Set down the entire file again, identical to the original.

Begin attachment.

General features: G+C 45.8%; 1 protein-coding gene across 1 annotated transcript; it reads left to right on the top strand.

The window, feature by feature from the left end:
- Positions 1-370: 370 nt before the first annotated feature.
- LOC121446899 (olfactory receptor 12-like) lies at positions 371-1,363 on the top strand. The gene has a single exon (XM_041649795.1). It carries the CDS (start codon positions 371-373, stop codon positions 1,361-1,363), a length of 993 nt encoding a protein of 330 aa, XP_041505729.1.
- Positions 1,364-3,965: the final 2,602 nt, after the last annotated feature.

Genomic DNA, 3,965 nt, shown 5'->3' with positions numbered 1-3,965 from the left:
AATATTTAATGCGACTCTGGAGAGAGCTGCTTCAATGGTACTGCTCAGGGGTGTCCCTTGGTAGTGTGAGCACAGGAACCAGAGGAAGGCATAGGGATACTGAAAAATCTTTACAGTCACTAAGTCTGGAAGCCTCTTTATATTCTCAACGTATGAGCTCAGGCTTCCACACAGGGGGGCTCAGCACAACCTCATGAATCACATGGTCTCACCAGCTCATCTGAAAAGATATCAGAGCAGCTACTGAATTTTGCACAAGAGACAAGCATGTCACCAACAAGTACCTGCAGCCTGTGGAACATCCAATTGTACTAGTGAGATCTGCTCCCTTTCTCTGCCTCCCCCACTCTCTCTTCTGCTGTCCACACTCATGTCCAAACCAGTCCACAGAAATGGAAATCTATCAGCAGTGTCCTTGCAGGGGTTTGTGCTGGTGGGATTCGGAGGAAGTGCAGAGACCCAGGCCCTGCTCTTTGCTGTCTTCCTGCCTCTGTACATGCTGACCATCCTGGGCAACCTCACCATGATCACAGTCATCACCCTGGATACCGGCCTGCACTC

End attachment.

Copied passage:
General features: G+C 45.8%; 1 protein-coding gene across 1 annotated transcript; it reads left to right on the top strand.

The window, feature by feature from the left end:
- Positions 1-370: 370 nt before the first annotated feature.
- LOC121446899 (olfactory receptor 12-like) lies at positions 371-1,363 on the top strand. The gene has a single exon (XM_041649795.1). It carries the CDS (start codon positions 371-373, stop codon positions 1,361-1,363), a length of 993 nt encoding a protein of 330 aa, XP_041505729.1.
- Positions 1,364-3,965: the final 2,602 nt, after the last annotated feature.

Genomic DNA, 3,965 nt, shown 5'->3' with positions numbered 1-3,965 from the left:
AATATTTAATGCGACTCTGGAGAGAGCTGCTTCAATGGTACTGCTCAGGGGTGTCCCTTGGTAGTGTGAGCACAGGAACCAGAGGAAGGCATAGGGATACTGAAAAATCTTTACAGTCACTAAGTCTGGAAGCCTCTTTATATTCTCAACGTATGAGCTCAGGCTTCCACACAGGGGGGCTCAGCACAACCTCATGAATCACATGGTCTCACCAGCTCATCTGAAAAGATATCAGAGCAGCTACTGAATTTTGCACAAGAGACAAGCATGTCACCAACAAGTACCTGCAGCCTGTGGAACATCCAATTGTACTAGTGAGATCTGCTCCCTTTCTCTGCCTCCCCCACTCTCTCTTCTGCTGTCCACACTCATGTCCAAACCAGTCCACAGAAATGGAAATCTATCAGCAGTGTCCTTGCAGGGGTTTGTGCTGGTGGGATTCGGAGGAAGTGCAGAGACCCAGGCCCTGCTCTTTGCTGTCTTCCTGCCTCTGTACATGCTGACCATCCTGGGCAACCTCACCATGATCACAGTCATCACCCTGGATACCGGCCTGCACTC